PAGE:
The overarching goal of our research is to develop novel learning and control algorithms to enable robots to safely and efficiently collaborate with humans and other robots to complete complex tasks. The algorithms are applied to various robot platforms, including wearable robotics, soft robotics, unmanned aerial vehicles, and robot manipulators. Please check the summary of each project below and feel free to contact us if you have any questions or want to know more details!
We greatly acknowledge the National Science Foundation, Office of Naval Research, Science Foundation Arizona, Arizona Department of Health Services, Salt River Project, Northrop Grumman Cooperation, and several internal funding sources, for supporting our past and current research.
The aging population and neurological disorders such as stroke and Parkinson’s disease lead to increased walking impairments. Traditional gait rehabilitation techniques involve multiple training sessions supervised by physical therapists. This paradigm is physically demanding for therapists, inconvenient for patients, and expensive for the entire healthcare system. Wearable assistive robots have been shown effective in restoring lost motor functions and improve training performance. We have developed intent estimation and adaptive control algorithms to personalize the robot assistance for different users in various tasks.
This rapidly growing research field of soft robotics combines robotics and materials engineering, to pre-program complex motions into flexible and compliant materials. These soft systems are engineered using low-cost fabrication techniques, providing adaptable morphology in response to environmental changes, and are ideally suited for manipulating delicate objects and interfacing with the human body. We are particularly interested in developing soft robotic systems that assist or augment human capabilities. To this end, we are currently exploring two wearable soft robot systems: a soft supernumerary arm for power augmentation (left) and a soft exosuit for walking assistance (right). We collaborate with the neurorehabiltiation center at the Barrow Neurological Institute to evaluate the soft robotic exosuit for assistance and rehabilitation.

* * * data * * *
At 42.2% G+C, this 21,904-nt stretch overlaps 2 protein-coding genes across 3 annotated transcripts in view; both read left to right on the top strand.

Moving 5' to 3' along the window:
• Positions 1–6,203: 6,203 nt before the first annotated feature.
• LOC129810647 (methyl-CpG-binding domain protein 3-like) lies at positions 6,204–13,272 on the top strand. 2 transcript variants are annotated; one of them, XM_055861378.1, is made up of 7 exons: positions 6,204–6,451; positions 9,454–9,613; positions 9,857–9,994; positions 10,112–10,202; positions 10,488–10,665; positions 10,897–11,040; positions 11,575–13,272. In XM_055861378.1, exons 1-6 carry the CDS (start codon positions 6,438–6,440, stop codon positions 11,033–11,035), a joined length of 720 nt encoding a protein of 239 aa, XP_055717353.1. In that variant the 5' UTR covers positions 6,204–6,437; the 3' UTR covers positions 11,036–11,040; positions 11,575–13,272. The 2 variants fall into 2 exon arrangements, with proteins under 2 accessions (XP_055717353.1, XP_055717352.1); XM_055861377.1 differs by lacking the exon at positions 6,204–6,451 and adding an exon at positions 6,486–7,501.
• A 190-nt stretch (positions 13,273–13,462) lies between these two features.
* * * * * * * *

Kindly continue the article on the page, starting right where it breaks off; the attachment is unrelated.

Unmanned aerial vehicles (UAVs) become popular in various applications, such as aerial photography, surveillance, search and rescue, and precision agriculture. However, autonomous operations of small UAVs in dynamic environments pose challenges on the design of vehicle hardware and the embedded autonomy algorithms. Our research in this area will 1) explore active morphing of the UAVs, 2) develop accurate dynamic models and precision control algorithms, 3) integrate vision sensors for object detection and motion planning, and 4) enable multiple UAVs to cooperate in aerial surveillance, object transport, and aerial manipulation.
Robots are increasingly employed in close proximity with humans. For the humans and robots to collaborate safely and efficiently, a robot needs to understand human intents, predict human actions, consider human factors, in order to optimize its own actions to complete a task with human safely, efficiently, and friendly. In this project, we will explore a game-theoretic framework to model the bilateral inference and decision making process between the human and robot. We are particularly interested in physical tasks that involve coupled dynamics between the human and robot. One major challenge is to model the human actions in highly dynamic tasks given the strong variability and uncertainty of humans. We will apply the developed algorithms in various human-robot collaboration scenarios, including autonomous vehicles, collaborative manufacturing, and wearable robots. For more details about how we apply the developed algorithms to autonomous vehicles, please check this page.